It took more than four years, but the overhaul of Jamaica’s road safety legislation has finally received parliamentary approval.
The Road Traffic Act 2018 was passed in the House of Representatives late yesterday, replacing the 80-year-old Road Traffic Act.
The new legislation, which is to be signed into law by Governor General Sir Patrick Allen, outlaws the use of hand-held devices by drivers and provides stiffer penalties for speeding, the none wearing of seat belts and other traffic offences.
In addition, the revised law makes it clear that the Island Traffic Authority is the entity responsible for the regulation and control of traffic on the nation’s roadways, ending a debate among law enforcement .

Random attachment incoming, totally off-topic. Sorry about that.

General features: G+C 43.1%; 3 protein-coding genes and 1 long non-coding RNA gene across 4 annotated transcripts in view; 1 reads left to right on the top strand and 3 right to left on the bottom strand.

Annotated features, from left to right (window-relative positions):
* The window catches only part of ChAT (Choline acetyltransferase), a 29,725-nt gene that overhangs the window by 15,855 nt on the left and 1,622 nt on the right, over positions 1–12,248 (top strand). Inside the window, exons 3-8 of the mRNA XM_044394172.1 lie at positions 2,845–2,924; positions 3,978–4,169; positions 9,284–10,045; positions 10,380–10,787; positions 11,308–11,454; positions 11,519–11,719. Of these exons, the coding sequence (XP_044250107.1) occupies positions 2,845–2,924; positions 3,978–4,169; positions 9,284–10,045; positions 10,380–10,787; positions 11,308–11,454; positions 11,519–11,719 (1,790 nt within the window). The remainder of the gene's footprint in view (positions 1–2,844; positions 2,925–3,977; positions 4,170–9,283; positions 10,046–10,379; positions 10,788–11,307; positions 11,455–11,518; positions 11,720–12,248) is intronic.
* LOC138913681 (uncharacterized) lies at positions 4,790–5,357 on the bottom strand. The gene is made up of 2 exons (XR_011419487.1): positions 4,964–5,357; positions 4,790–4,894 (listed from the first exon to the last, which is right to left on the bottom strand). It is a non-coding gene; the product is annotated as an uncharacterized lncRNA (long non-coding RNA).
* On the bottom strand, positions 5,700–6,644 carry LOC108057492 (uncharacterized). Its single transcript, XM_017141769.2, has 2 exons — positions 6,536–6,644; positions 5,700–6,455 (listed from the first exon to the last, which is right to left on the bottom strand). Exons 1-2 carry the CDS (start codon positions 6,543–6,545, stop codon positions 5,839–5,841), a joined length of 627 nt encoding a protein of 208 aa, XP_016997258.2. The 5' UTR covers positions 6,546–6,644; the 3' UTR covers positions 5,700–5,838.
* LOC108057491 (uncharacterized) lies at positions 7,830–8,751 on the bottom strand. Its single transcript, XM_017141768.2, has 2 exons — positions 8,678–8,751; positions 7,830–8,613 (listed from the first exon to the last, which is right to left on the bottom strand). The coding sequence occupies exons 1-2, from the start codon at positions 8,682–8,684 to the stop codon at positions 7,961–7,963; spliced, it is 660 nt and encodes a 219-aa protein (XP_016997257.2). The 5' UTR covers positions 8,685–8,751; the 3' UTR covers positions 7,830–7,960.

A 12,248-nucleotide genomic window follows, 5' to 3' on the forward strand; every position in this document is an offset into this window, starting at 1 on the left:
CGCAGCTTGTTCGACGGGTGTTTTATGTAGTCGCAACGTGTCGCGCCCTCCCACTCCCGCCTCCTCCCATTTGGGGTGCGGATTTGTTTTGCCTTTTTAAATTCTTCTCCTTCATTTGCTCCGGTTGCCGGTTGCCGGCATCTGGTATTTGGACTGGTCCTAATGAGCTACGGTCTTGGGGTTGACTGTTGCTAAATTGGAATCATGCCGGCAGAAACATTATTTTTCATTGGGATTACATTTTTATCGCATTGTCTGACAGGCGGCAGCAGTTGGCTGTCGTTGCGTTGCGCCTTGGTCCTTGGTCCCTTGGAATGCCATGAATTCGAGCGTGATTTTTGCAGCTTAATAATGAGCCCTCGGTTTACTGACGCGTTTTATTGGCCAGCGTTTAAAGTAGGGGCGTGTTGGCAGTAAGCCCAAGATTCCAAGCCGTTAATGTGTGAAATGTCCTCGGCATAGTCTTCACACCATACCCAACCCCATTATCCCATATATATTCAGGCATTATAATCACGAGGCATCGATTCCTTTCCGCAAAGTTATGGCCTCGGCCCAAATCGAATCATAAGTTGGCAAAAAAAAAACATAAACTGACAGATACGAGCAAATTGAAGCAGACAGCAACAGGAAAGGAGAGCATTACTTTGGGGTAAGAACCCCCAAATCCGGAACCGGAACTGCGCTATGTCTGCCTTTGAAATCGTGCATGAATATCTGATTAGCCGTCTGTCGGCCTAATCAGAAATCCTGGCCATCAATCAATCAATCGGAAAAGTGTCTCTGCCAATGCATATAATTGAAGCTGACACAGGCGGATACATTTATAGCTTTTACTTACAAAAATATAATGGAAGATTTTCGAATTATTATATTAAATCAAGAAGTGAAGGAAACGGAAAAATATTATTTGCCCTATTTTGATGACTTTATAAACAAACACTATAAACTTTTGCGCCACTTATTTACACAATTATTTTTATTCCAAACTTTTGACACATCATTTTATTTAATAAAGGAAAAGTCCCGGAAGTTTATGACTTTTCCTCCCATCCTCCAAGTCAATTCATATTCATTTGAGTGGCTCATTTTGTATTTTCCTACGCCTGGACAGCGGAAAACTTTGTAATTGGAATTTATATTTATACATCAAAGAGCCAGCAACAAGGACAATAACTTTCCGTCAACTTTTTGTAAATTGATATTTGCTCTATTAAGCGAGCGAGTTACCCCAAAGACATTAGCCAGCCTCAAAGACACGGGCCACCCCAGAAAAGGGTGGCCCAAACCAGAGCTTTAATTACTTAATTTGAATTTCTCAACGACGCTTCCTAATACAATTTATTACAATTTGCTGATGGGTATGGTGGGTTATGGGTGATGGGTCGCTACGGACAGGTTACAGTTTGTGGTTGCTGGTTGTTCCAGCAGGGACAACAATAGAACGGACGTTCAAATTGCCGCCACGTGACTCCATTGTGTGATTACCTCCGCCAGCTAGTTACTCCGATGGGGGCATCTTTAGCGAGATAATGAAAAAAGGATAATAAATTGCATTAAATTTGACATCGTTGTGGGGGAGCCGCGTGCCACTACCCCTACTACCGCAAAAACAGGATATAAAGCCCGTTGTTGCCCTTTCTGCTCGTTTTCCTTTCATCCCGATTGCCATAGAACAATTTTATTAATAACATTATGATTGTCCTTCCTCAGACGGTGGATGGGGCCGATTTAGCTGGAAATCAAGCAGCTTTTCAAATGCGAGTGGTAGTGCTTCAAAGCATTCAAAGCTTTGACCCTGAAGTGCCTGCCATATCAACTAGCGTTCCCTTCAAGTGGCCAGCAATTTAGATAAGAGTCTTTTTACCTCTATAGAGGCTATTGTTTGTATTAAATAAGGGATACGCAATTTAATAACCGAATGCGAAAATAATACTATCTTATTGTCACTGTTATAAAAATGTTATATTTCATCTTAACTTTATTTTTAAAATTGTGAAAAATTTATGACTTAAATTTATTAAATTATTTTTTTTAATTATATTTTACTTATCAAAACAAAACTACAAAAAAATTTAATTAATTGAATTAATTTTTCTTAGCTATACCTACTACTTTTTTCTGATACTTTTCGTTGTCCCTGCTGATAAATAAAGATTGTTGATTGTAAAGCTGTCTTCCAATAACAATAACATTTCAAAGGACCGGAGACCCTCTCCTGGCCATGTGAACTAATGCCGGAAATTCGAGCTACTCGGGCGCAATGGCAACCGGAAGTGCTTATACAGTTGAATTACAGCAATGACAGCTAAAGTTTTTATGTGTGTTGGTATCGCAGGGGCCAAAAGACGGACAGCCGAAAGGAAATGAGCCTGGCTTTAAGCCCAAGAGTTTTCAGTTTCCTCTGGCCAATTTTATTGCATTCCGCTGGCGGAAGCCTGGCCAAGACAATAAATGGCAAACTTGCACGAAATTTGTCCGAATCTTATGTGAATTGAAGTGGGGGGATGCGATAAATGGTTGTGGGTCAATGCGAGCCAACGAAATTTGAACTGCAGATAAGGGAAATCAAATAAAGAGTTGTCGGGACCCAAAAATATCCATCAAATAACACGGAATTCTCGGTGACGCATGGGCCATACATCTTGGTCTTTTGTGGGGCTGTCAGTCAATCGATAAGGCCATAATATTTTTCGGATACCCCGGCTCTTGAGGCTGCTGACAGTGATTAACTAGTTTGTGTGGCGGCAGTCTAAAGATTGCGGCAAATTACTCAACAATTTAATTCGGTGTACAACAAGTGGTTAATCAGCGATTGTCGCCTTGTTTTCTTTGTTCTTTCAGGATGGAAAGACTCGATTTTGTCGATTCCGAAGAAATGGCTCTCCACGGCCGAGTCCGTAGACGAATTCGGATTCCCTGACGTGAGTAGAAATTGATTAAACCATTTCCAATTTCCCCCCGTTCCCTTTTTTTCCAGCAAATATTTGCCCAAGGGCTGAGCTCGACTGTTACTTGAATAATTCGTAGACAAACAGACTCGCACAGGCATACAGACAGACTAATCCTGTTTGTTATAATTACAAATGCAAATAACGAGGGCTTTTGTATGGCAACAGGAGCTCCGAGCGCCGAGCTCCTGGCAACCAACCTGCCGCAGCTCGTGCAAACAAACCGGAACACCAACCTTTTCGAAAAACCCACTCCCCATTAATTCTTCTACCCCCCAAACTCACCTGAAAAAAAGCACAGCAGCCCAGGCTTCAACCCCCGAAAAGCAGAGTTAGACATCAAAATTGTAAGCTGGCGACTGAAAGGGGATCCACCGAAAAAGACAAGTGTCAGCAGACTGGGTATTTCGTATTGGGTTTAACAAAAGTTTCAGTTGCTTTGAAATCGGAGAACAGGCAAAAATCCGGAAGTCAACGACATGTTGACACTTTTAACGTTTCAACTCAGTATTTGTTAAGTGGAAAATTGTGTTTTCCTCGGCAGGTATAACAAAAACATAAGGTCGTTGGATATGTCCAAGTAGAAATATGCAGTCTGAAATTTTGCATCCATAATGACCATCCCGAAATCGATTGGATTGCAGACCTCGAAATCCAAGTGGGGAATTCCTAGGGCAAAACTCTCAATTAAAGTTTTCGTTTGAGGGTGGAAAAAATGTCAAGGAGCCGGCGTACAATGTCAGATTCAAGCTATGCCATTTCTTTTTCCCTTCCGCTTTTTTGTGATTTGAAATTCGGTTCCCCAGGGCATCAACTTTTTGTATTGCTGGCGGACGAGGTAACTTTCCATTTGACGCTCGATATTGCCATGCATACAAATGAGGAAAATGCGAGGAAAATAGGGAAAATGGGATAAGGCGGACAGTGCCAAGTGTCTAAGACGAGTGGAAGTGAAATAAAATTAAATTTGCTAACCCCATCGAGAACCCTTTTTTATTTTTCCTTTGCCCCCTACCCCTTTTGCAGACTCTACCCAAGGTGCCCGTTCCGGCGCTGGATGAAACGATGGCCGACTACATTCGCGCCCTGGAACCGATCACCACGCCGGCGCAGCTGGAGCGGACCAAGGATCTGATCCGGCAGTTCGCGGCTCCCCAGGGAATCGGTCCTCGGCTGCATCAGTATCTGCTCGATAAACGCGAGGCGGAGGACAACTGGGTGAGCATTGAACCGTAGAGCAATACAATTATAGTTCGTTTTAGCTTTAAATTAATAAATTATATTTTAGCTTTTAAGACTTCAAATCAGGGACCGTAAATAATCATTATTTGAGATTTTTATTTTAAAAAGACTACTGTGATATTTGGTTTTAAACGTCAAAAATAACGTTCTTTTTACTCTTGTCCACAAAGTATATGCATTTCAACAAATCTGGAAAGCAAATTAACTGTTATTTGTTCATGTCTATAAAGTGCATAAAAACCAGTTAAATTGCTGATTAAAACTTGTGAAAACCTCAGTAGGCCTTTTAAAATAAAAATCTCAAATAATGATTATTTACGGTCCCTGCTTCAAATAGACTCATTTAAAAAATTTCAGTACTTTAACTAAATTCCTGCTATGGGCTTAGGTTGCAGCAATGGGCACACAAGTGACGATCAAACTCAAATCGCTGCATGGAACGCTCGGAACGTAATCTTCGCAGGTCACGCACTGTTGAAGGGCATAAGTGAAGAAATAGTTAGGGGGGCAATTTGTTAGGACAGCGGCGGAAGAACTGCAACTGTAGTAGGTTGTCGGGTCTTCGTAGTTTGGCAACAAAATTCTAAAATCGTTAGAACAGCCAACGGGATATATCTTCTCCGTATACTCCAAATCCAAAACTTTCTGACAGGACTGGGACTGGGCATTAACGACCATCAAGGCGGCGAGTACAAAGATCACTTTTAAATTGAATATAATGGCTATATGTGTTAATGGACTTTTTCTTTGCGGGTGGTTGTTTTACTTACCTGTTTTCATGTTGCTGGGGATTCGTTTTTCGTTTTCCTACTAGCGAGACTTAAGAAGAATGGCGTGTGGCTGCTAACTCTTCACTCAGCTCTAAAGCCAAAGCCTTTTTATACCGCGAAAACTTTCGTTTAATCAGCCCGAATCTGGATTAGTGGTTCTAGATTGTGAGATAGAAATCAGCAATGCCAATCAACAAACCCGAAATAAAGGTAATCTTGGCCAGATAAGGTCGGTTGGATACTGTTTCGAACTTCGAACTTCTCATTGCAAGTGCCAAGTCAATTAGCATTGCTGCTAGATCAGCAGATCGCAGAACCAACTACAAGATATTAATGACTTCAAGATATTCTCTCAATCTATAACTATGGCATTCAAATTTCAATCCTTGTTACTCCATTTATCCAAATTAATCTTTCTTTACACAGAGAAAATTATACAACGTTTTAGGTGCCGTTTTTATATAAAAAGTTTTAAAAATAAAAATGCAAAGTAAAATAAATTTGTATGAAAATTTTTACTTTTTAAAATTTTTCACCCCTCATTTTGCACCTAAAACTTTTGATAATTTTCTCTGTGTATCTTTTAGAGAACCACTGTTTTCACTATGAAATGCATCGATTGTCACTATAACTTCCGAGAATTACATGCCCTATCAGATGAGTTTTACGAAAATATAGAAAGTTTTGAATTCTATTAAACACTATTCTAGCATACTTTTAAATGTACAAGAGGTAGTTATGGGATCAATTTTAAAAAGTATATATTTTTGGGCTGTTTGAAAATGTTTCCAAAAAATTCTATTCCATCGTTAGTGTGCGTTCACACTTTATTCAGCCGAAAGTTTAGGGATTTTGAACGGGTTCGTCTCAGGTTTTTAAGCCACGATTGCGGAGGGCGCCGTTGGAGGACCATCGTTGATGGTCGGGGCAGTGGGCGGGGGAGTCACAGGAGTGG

“I would like to express our disappointment on our side on how long it has taken for us to complete all the work that is to be done with this Road Traffic Act,” Opposition spokesman on Transport Mikael Phillips said during the debate in Parliament on the proposed bill.
The amended Road Traffic bill was first proposed in 2014 and placed before a joint select committee of Parliament for review.
The committee completed its work in February 2015, but it took nine months before the proposed legislation was approved by lawmakers in the Lower House.
When Parliament was dissolved ahead of the 2016 General Elections the bill fell off the order paper.